I have never been afraid of salmonella in homemade eggnog because I always add liquor. But last year, I tried gently cooking the eggs, and guess what, it tasted better than without cooking – the different silky smoothness was instantly noticeable. Salmonella prevention aside, this is the best nog I ever tasted! So now I cook my eggnog for better taste and smoothness rather than eating safety.
I was reared in the Episcopal Church. My aunt and uncle, who raised me, went to a Methodist and Baptist church respectively. The Methodists and Baptists drink grape juice for communion. This is obvious to any visitor because they serve the libation in small individual glasses for sanitation purposes.
Episcopalians drink the hard stuff. Episcopal communion libation is served in a chalice. The priest wipes it after each person takes a sip. The individual glasses are rendered unnecessary because of the alcohol.
Eggnog tradition comes from my aunt Dora, who made it every year. I had to get mine first before my uncle Bill overloaded it with the hard stuff. It is easy to make, and my aunt didn’t cook hers. But either way, even without liquor, there is nothing like Thanksgiving Eggnog!
I have never really been afraid of getting salmonella from homemade nog because I always add liquor. For years I used a recipe, Brandy Egg Nog Eldorado, which required no cooking whatsoever. It was delicious and never gave me any physical trouble ever.
However, I am curious. When I found the following recipe in Cook’s Illustrated magazine, November-December, 1997, page 23 by Anne Tuomey and Ann Flanigan of Wellesley, MA, of the cooking variety, I had to try it.
Let me tell you, salmonella prevention aside, this is the best nog I ever tasted. The smoothness was noticeable instantly. This nog is special because of the “cooking”. Holiday Egg Nog is now my Egg Nog. If you are concerned about salmonella or not, try this nog for Thanksgiving!
Holiday Eggnog CI
Source: CI29, Nov-Dec ’97, PG 23 by Anne Tuomey and Ann Flanigan of Wellesley, MA
Adding milk to eggs in small increments and blending thoroughly after each one helps ensure smooth custard. To prevent curdling, do not heat custard beyond 160 degrees. If it does curdle, remove from heat immediately and pour into a bowl set over a larger bowl of ice water to stop the cooking, then proceed with recipe. If no liquor added, decrease cream to 1/4-cup to maintain right consistency. For the same reason, increase cream to 3/4-cup if you choose to add another 1/2-cup alcohol.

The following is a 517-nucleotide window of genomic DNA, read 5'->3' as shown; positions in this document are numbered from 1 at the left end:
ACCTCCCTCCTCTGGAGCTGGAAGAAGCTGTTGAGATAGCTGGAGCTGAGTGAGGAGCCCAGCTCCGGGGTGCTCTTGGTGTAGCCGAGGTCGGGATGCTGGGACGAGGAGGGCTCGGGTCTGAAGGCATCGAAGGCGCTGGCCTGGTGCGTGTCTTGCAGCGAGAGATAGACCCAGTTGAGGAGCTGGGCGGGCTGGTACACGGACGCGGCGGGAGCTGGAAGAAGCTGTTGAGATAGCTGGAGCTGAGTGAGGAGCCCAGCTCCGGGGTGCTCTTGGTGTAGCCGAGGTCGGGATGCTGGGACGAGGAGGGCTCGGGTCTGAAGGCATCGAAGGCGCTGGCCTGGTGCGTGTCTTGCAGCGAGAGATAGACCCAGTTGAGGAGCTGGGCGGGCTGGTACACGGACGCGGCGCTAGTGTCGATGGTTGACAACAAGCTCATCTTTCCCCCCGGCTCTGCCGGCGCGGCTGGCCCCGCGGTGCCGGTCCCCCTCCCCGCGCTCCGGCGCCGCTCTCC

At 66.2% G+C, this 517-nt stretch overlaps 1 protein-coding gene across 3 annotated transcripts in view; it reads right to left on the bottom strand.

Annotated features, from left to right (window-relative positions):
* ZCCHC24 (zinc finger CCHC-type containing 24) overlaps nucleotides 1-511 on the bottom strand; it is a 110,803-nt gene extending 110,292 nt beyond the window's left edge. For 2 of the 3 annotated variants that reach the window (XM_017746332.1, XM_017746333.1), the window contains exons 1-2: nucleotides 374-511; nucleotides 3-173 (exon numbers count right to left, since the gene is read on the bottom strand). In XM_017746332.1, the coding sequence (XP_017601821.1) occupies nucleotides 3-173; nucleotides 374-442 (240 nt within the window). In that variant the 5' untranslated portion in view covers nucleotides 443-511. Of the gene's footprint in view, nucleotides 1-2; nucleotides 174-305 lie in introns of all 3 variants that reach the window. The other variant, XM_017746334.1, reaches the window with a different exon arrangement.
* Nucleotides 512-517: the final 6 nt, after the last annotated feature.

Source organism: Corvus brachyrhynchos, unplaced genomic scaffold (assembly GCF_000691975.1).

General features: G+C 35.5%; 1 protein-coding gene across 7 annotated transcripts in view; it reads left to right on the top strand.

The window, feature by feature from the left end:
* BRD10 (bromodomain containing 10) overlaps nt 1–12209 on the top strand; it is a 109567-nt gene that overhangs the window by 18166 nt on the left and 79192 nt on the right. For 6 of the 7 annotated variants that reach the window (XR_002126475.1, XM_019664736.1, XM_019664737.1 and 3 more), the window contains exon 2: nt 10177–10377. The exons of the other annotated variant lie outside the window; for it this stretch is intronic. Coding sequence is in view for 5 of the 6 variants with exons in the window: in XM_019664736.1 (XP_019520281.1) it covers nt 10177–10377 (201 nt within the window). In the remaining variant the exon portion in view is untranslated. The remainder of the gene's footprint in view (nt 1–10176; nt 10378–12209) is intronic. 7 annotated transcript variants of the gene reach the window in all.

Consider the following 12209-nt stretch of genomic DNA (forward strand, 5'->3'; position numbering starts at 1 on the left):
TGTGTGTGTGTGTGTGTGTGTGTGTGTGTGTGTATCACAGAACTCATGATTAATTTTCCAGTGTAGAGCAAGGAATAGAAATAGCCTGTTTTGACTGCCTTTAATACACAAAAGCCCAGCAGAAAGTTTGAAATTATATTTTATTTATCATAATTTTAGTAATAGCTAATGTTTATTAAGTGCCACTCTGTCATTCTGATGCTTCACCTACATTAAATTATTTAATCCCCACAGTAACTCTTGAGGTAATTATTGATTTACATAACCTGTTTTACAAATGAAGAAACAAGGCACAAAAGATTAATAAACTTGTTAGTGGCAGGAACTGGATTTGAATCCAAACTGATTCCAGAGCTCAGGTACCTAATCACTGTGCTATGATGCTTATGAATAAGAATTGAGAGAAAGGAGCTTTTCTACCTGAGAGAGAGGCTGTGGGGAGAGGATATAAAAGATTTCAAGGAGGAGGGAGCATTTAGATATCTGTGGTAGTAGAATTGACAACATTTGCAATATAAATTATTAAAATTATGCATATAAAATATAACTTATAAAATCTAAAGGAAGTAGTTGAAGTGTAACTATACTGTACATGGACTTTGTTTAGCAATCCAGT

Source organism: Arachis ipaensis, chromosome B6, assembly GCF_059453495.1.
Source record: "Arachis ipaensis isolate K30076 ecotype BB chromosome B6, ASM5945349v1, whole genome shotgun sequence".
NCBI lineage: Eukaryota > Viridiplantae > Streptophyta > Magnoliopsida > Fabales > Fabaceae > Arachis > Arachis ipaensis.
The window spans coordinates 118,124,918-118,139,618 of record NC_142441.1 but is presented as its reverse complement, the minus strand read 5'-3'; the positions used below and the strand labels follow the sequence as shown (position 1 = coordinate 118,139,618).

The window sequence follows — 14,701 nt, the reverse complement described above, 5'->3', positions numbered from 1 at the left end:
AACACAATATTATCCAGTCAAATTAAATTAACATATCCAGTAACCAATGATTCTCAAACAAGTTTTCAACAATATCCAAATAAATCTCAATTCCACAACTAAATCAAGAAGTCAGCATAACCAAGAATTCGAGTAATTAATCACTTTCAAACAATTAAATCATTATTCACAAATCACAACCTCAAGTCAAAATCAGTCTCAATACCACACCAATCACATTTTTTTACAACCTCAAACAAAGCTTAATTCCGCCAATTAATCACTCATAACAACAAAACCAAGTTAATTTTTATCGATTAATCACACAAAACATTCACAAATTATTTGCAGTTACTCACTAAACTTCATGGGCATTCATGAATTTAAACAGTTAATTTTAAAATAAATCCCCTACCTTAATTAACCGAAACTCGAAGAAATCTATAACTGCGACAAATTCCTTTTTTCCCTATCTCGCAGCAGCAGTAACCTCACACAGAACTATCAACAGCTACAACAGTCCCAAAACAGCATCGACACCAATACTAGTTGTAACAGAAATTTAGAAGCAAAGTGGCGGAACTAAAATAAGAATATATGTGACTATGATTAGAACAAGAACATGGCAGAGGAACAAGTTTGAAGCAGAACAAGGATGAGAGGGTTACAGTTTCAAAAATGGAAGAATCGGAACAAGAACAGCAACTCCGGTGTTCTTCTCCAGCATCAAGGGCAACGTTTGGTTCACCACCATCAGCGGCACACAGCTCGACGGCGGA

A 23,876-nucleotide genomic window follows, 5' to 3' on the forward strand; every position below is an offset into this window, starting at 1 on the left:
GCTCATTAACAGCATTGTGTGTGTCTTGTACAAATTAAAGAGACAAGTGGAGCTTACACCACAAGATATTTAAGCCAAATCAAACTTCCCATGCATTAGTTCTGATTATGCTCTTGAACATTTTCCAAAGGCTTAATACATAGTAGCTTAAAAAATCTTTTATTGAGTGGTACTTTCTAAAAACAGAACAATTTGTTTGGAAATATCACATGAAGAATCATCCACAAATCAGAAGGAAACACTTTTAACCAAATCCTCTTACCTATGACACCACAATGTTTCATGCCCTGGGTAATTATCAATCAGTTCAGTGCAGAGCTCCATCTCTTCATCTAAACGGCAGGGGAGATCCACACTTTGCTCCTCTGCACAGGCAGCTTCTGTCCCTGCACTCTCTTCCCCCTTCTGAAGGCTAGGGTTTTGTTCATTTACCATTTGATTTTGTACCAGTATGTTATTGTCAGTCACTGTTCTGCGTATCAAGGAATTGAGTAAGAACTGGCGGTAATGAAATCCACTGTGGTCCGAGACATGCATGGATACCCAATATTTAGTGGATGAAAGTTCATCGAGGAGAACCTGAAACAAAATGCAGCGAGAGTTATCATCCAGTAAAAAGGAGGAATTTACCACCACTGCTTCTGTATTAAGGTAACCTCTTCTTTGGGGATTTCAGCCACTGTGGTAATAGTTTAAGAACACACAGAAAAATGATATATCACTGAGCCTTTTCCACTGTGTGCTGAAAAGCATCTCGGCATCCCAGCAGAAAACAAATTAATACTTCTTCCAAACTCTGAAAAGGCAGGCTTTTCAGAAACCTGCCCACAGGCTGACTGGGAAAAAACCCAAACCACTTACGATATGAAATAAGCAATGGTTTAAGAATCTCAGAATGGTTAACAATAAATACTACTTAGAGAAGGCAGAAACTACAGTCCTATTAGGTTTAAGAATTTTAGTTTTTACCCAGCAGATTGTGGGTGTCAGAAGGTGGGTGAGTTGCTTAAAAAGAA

6 large eggs + 2 yolks
1/2C+2T sugar (superfine if possible)
1/2C brandy, bourbon or dark rum ***
1T vanilla extract
1/2t grated nutmeg + extra for garnish
1/2C heavy cream, whipped to soft peaks
T = Tablespoon
t = teaspoon
C = Cup
1- Off heat, whisk eggs, yolks, sugar and salt in mixing bowl
2- Stir in milk (1/2-cup at a time), blending well after each addition
3- @Heat as in double boiler, stirring constantly, until custard registers 160º F.,thickens and coats the back of a spoon, 25 to 30 minutes
4- Pour custard through sieve into large bowl; then cool, stir in liquor, vanilla and grated nutmeg
5- Place in covered containers and chill at least 3 hours and up to 3 days
6- Prior to serving, whip cream in medium bowl to very soft peaks and gently fold into custard mixture until incorporated; serve in chilled bowls or cups, garnishing with freshly grated nutmeg
@ Tabacco recipe adaptation
*** Tabacco always uses half Bacardi dark and half brandy or Cognac
Originally published November 17, 2005 (1,098H 11-12-09/1,200H 11-15-10)
Republished December 23, 2007 (906H 11-12-09/1,224H 11-15-10)
Republished November 9, 2008 (1,051H 11-12-09/2,393H 11-15-10 Reissue Date)
Total H: 3,055 11-12-09/ 4,817 to date 11-15-10
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